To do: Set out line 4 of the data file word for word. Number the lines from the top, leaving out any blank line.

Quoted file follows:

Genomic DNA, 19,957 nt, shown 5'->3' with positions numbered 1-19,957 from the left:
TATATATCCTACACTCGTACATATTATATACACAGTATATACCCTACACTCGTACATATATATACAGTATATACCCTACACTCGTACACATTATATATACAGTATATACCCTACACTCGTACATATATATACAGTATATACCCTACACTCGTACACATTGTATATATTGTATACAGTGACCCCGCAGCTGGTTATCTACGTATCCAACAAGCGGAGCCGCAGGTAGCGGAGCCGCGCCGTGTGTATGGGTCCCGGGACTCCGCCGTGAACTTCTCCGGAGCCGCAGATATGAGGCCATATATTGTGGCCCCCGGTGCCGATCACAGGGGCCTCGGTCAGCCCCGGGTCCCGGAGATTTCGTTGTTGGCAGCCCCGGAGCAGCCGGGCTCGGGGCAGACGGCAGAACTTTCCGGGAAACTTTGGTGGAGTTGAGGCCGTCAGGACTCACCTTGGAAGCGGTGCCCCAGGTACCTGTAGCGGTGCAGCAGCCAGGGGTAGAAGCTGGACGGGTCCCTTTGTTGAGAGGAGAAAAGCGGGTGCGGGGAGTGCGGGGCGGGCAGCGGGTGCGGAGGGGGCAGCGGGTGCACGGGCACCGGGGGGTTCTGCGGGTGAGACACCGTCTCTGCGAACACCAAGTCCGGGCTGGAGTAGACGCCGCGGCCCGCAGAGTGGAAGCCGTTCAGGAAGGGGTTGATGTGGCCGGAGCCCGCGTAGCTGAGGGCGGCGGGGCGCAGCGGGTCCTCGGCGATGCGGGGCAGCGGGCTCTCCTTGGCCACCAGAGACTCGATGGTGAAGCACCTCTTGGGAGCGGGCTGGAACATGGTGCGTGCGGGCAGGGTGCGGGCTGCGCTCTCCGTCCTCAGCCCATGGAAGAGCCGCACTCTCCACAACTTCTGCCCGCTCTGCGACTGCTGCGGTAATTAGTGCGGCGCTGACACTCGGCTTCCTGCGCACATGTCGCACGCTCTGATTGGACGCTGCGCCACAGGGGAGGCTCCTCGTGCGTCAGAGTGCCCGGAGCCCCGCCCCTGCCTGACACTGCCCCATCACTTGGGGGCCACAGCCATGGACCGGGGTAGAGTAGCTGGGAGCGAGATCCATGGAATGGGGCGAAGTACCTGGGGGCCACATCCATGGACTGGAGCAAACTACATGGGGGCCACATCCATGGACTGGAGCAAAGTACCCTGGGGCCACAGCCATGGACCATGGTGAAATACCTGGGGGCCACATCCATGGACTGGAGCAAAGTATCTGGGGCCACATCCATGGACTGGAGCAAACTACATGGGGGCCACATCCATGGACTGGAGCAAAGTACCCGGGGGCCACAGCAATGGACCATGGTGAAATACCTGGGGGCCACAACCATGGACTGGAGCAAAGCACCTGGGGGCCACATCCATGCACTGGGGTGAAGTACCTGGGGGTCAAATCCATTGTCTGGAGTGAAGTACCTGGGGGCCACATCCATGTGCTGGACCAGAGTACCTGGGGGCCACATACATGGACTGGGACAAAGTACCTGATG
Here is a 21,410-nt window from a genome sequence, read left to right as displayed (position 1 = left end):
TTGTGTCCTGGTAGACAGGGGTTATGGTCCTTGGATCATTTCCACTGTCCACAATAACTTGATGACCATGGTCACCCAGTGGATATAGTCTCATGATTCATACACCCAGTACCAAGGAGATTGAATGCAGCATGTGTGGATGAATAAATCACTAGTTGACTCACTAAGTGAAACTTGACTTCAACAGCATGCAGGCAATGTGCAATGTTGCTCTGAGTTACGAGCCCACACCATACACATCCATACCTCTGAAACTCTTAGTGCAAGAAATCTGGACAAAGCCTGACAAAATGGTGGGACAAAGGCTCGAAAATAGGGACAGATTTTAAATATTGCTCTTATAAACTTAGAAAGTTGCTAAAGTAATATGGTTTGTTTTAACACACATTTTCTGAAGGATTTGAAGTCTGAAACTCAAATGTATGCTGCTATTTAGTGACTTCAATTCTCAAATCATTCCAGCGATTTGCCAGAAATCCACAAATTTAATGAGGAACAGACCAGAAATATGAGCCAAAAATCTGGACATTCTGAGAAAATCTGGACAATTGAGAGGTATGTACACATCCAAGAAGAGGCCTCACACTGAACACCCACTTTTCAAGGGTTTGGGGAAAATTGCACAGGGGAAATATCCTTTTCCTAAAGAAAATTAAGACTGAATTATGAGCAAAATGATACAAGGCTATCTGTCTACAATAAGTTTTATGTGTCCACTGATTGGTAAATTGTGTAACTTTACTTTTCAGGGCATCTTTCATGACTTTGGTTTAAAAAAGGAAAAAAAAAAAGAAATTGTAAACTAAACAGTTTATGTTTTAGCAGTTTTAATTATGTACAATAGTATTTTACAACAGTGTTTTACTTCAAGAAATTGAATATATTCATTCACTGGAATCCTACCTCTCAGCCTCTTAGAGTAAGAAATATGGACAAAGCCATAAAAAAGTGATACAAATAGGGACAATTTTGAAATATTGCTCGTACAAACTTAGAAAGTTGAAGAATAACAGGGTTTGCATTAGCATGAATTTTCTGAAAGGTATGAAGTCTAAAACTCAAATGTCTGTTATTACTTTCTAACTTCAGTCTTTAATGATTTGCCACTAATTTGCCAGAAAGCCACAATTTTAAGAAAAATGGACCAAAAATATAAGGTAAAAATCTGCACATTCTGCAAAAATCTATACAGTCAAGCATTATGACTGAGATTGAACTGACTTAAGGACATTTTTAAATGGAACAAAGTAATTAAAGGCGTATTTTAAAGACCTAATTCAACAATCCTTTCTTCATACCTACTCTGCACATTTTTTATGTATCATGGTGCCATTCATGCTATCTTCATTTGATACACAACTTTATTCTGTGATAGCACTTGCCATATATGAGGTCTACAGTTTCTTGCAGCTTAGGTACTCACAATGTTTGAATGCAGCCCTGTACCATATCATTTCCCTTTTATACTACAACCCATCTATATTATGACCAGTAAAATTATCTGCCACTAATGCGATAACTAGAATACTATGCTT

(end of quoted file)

TTGTGTCCTGGTAGACAGGGGTTATGGTCCTTGGATCATTTCCACTGTCCACAATAACTTGATGACCATGGTCACCCAGTGGATATAGTCTCATGATTCATACACCCAGTACCAAGGAGATTGAATGCAGCATGTGTGGATGAATAAATCACTAGTTGACTCACTAAGTGAAACTTGACTTCAACAGCATGCAGGCAATGTGCAATGTTGCTCTGAGTTACGAGCCCACACCATACACATCCATACCTCTGAAACTCTTAGTGCAAGAAATCTGGACAAAGCCTGACAAAATGGTGGGACAAAGGCTCGAAAATAGGGACAGATTTTAAATATTGCTCTTATAAACTTAGAAAGTTGCTAAAGTAATATGGTTTGTTTTAACACACATTTTCTGAAGGATTTGAAGTCTGAAACTCAAATGTATGCTGCTATTTAGTGACTTCAATTCTCAAATCATTCCAGCGATTTGCCAGAAATCCACAAATTTAATGAGGAACAGACCAGAAATATGAGCCAAAAATCTGGACATTCTGAGAAAATCTGGACAATTGAGAGGTATGTACACATCCAAGAAGAGGCCTCACACTGAACACCCACTTTTCAAGGGTTTGGGGAAAATTGCACAGGGGAAATATCCTTTTCCTAAAGAAAATTAAGACTGAATTATGAGCAAAATGATACAAGGCTATCTGTCTACAATAAGTTTTATGTGTCCACTGATTGGTAAATTGTGTAACTTTACTTTTCAGGGCATCTTTCATGACTTTGGTTTAAAAAAGGAAAAAAAAAAAGAAATTGTAAACTAAACAGTTTATGTTTTAGCAGTTTTAATTATGTACAATAGTATTTTACAACAGTGTTTTACTTCAAGAAATTGAATATATTCATTCACTGGAATCCTACCTCTCAGCCTCTTAGAGTAAGAAATATGGACAAAGCCATAAAAAAGTGATACAAATAGGGACAATTTTGAAATATTGCTCGTACAAACTTAGAAAGTTGAAGAATAACAGGGTTTGCATTAGCATGAATTTTCTGAAAGGTATGAAGTCTAAAACTCAAATGTCTGTTATTACTTTCTAACTTCAGTCTTTAATGATTTGCCACTAATTTGCCAGAAAGCCACAATTTTAAGAAAAATGGACCAAAAATATAAGGTAAAAATCTGCACATTCTGCAAAAATCTATACAGTCAAGCATTATGACTGAGATTGAACTGACTTAAGGACATTTTTAAATGGAACAAAGTAATTAAAGGCGTATTTTAAAGACCTAATTCAACAATCCTTTCTTCATACCTACTCTGCACATTTTTTATGTATCATGGTGCCATTCATGCTATCTTCATTTGATACACAACTTTATTCTGTGATAGCACTTGCCATATATGAGGTCTACAGTTTCTTGCAGCTTAGGTACTCACAATGTTTGAATGCAGCCCTGTACCATATCATTTCCCTTTTATACTACAACCCATCTATATTATGACCAGTAAAATTATCTGCCACTAATGCGATAACTAGAATACTATGCTT